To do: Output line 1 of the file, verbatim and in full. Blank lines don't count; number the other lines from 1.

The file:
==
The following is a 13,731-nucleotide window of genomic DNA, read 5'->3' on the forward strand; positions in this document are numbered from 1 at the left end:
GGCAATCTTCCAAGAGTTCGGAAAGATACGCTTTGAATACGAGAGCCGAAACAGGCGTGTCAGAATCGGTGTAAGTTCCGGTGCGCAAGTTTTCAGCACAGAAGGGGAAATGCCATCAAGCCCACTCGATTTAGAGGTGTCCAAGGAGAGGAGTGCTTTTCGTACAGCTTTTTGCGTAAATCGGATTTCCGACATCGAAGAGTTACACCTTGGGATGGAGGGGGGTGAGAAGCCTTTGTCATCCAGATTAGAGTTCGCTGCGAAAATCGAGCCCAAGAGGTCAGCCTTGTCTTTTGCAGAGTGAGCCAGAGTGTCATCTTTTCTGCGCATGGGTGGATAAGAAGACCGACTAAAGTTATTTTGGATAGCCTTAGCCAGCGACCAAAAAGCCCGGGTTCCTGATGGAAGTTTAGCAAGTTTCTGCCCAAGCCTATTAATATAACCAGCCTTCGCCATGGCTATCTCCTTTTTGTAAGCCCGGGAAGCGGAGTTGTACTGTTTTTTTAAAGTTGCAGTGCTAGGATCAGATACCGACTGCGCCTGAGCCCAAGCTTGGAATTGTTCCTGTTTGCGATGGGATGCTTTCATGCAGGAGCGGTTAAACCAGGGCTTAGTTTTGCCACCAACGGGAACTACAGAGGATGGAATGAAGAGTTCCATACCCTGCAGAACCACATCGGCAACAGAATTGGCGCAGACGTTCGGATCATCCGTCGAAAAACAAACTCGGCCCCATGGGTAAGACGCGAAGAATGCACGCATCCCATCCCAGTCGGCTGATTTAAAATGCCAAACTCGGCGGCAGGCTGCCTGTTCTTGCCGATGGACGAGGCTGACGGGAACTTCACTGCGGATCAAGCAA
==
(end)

The following is a 13,731-nucleotide window of genomic DNA, read 5'->3' on the forward strand; positions in this document are numbered from 1 at the left end: